I have done an online course on how to pitch to an agent and found a great deal of benefit from doing so. My pitch is now much sharper and is within the mythical 300 words maximum. That takes a bit of doing to get all that you need in and take out all that is superfluous.

I have also been dealing with beta reader comments on my current WIP, Jack Janson and the Storm Caller. So many little details that need to be looked at and carefully considered. I cannot stress enough how important it is to find good, reliable and honest beta readers. Their input is vital if a draft is to become a decent polished manuscript for submission.

Finally, and by no means less important, I have been going through published guides and websites that provide details of agents and their requirements. The list is long and each has their own specific criteria that an author must comply with. You simply must do as they ask otherwise your book, no matter how good, will not be read. It is as simple as that.

So, with my submission in to selected and correct genre agents I now have the long dark of expectant anticipation waiting for that email or even better, that phone call that will bring my book to fruition.

Keep writing.

Posted in agents, creativity, editing, fantasy faery story, managing your writing, my blogs, publishing, research, submissions, The Handbook of TOP TIPS To Manage Your Writing, Uncategorized, writing | Tagged , , , , , , , , , , , , | Leave a comment

A great night at the New Writing Showcase

Last night I was part of a writers showcase at the Glasgow West End Festival and I was able to read two of my poems at the event to around forty people.

I was diagnosed with Asperger’s Syndrome three years at the tender age of 51 and recently I have been inspired to write about and reflect on my life with Asperger’s. Much of my writing on this topic has been poetry and the one below is one of those I read out last night.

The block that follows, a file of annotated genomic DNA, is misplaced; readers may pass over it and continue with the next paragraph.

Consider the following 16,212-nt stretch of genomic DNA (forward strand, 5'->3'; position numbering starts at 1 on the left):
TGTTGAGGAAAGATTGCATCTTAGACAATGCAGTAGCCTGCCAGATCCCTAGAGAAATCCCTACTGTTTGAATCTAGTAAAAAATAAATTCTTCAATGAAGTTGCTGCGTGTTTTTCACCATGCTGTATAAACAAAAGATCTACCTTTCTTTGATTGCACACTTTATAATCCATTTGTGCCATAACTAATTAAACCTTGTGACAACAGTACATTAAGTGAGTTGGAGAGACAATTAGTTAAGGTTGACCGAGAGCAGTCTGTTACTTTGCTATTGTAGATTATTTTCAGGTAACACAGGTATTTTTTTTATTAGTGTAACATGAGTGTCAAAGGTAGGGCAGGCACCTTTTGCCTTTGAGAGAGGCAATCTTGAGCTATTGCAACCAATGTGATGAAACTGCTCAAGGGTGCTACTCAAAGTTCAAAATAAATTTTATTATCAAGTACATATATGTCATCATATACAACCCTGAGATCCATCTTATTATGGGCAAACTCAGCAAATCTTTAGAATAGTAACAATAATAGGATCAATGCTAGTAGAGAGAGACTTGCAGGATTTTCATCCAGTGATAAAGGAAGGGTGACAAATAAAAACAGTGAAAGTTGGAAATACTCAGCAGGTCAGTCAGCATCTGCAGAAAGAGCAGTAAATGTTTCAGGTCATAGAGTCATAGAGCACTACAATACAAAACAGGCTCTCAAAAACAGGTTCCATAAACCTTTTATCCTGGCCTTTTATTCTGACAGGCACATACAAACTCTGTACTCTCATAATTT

To be understood

What do I have to do to be understood?
In this maddening world of the bad and the good.
Where confusion, anger and despair seem to rule
People look at me and think me a fool.

The truth is I’m much cleverer than most
I’m just saying the truth, not meaning to boast.
They look and they stare and are too quick to judge
As if somehow they harbour a grudge.

But I am in pain and cut up inside
For the gulf between us is millennials wide.
Dejected, neglected and ignored all the time
I stand alone and pretend I am fine.

If only you knew what its like to be me
The Asperger’s kid worn down socially.
Instead I just can’t wait to be alone
Like a dog on the floor playing with a bone.

There’s little for me in this world that we live
Despite all the things that I know I can give.
I just need the chance to prove I have worth
Instead of regretting the day of my birth.

It’s down to you to change your perception
Of the strange little kid you met in reception.
It’s up to you to see all the good
Only then will I be understood.

A big thank you to the organisers and to those who came along to read their work and support other writers.

Posted in Asperger's Syndrome, Change, control, creativity, depression, freedom, lifestyle, poetry, research, Uncategorized, writing | Tagged , , , , , , , , , , , , | Leave a comment

Scenes from a park bench, part 2

It’s a more peaceful day than it was last week because there are fewer gulls and pigeons flying about. A gentle breeze caresses my face as I sit and watch a courtship ritual between 2 pigeons that ends in a brief coupling before they both fly off.
Single men walk by, some with dogs, others not so. Perhaps they walk to clear their heads from last nights excesses. A couple canoodle on the bench opposite and a jogger struggles to do another lap of the pond.
A child shrieks from the play area away to my left with a cry so hard you would think his leg had been bitten off by a crocodile. There is no alarm and no fuss, just another false alarm that all parents are conditioned to take note of. I turn away as a proud grandparent pushes a pram past me.
There are as many single people as there are couples at the park today, a ratio that will change dramatically later in the afternoon as picnic bags, Frisbees and dogs chasing balls and sticks descend upon the open space.